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Metro mulls refund policy

  • Published in Local

metro logoWASHINGTON D.C. — A proposal to refund Metro passengers for late trains during rush hour moved one step closer to becoming a reality last Thursday after a Washington Metropolitan Area Transit Administration committee unanimously approved a plan that would refund passengers for trains that are late by 15 minutes or more during rush hour service. 

The unanimous recommendation by Metro’s Safety and Service Delivery Committee’s during its Jan. 11 meeting brings the plan one step closer to final approval, and needs only the full WMATA board's approval before going into effect, which WMATA General Manager Paul Wiedefeld said could happen as early as Jan. 26.

“We know we still need to earn back their confidence,” explained Assistant GM Lynn Bowersox.

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Derailed!

  • Published in Local

Metro officials continue to investigate Red Line derailment 

metro logoWASHINGTON — Metro has not yet determined the cause of Monday’s Red Line derailment, but they are pleased with improvements to emergency responses made in the wake of the fatal L’Enfant Plaza smoke incident two years ago, WMATA officials said.

“The final cause has not been determined,” said WMATA General Manager Paul Wiedefeld, while noting that a crack or break in the rail may have led to the derailment, which took place at 6:40 a.m. outside Farragut North station on Monday. Metro is also considering whether human error was a contributing factor, he said.

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Metro still having trouble with “Back2Good”

  • Published in Local

Metro officials said in a November report the yearlong SafeTrack program did not meet goals for some of the projects as management had claimed; more service disruptions will be caused by single-tracking and shutdowns for additional repairs. 

Quality assurance internal compliance and oversight (QICO) officials at Metro said several of the projects from the year of SafeTrack’s multi-day, single-tracking- and shutdown-related projects either left some problems unresolved or had fresh problems develop after the SafeTrack program ended. Some problems led to service disruptions such as speed restrictions. 

Metro officials determined Metro has problems in planning, defining scope of capital projects such as SafeTrack and ensuring that work consistently meets the requirements for inspection and data recording from inspections. Also included in the report are corrective action plans for each of the problems found in the investigation.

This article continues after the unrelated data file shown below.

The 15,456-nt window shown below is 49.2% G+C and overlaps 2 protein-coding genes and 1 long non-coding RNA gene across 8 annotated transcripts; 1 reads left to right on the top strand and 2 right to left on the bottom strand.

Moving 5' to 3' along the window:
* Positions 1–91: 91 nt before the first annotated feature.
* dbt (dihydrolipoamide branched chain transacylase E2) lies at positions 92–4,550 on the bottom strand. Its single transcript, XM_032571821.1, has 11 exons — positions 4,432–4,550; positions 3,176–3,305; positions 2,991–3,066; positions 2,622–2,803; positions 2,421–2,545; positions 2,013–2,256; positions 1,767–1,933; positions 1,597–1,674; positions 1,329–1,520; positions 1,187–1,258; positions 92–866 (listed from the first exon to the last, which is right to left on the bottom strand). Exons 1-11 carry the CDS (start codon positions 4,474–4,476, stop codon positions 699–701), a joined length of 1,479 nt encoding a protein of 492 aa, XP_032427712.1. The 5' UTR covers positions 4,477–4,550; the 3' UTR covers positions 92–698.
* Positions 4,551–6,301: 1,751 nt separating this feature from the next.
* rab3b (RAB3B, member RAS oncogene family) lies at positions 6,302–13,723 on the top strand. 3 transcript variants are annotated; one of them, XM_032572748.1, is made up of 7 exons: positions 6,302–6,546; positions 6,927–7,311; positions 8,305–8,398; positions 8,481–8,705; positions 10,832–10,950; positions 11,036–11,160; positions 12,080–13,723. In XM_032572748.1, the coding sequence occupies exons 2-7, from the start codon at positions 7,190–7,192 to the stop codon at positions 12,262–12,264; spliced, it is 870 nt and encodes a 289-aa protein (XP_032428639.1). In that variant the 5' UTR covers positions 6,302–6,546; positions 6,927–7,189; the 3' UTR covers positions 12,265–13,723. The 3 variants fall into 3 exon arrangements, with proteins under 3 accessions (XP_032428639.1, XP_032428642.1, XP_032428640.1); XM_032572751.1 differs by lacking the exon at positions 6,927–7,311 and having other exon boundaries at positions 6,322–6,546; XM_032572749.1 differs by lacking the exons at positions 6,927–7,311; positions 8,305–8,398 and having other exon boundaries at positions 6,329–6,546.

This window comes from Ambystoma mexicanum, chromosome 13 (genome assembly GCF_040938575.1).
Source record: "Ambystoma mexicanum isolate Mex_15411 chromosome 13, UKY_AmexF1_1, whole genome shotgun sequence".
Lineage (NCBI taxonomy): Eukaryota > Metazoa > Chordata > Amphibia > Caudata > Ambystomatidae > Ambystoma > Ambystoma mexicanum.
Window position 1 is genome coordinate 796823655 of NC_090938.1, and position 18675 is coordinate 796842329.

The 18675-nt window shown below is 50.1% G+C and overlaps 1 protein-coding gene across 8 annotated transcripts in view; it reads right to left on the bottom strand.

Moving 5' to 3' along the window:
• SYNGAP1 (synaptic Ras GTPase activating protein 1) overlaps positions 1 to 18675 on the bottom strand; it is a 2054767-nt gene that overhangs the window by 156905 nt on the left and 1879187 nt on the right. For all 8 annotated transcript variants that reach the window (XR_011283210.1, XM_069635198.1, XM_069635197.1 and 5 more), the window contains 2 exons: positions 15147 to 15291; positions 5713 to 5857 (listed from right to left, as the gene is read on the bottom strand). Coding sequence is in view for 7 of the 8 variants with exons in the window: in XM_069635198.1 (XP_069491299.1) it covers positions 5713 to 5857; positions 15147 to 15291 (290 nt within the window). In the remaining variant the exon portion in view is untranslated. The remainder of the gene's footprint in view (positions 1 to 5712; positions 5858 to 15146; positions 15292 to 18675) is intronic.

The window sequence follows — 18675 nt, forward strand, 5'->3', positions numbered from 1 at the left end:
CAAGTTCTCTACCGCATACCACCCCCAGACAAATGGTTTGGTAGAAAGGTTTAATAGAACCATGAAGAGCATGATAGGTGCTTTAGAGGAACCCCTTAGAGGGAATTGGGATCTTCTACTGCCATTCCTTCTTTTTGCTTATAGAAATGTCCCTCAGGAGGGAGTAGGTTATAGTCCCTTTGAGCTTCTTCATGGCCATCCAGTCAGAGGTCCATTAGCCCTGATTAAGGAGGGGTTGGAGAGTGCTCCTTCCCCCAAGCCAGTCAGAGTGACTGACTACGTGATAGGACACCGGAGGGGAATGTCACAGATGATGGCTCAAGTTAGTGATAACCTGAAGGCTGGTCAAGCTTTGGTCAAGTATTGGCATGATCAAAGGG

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Metro cutting negative SmarTrip balances

  • Published in Local

WMATA metro logoStarting Monday, Jan. 8, Metro riders will no longer be permitted to have a negative balance on their SmarTrip cards after entering or leaving a station or bus with slightly less than the required fare.

WMATA Chief Financial Officer Dennis Anosike said that fare gates and bus fare boxes would stop allowing negative balances because the unpaid negative fares are costing Metro too much potential revenue. 

"In an environment where every dollar counts, we are taking a common sense approach to ensure that Metro is properly collecting the value of the transportation it provides to reduce the demand on Metro customers and the region for additional funding," Anosike said on Nov. 24.

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Shake, Rattle, but Metro won’t roll

  • Published in Local

metro logoA Washington Metropolitan Area Transit Authority contractor has confirmed that some homes located over a section of the Green Line are vibrating more than they should but the cause of the vibration is unknown, Metro General Manager Paul Wiedefeld said last week.

“WMATA continues to analyze track conditions, car design and car maintenance to identify the cause or causes for the elevated readings,” Wiedefeld said, but a report on the investigation of vibrating homes will not be available until 2018.

Ward 4 D.C. Council member Brandon Todd said residents in Northwest D.C. have been complaining to him about vibrations and damage to their homes for more than a year. 

“I remain extremely concerned that progress on this matter has been unusually slow, given the significance of the impacts described by residents,” Todd said last month.  “They report intense shaking of the vibration of their homes, which is causing cracks in the wall and other property damage. Similar reports have also occurred in other neighborhoods throughout the district.”

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Man rescued, transported after being struck by Metro train

  • Published in Local

metro logoD.C. Fire & Emergency Medical Services personnel transported a man to a hospital Friday after he was struck by a Metro train, D.C. Fire & EMS spokesperson Vito Maggiolo said.

EMS personnel extricated the man from under a train near L’Enfant Plaza Station and transported him to a hospital, Maggiolo said. The man was in critical condition.

Metro spokesperson Ron Holzer said Friday afternoon he had received no updates on the man’s condition.

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Metro will stay open an hour later for Game 5, Wharf opening

  • Published in Local

metro logoWASHINGTON – Metro’s General Manager Paul Wiedefeld and D.C. Mayor Muriel Bowser said Thursday Exelon will fund the extra hour of service so riders will be able to enter select stations after 11 p.m.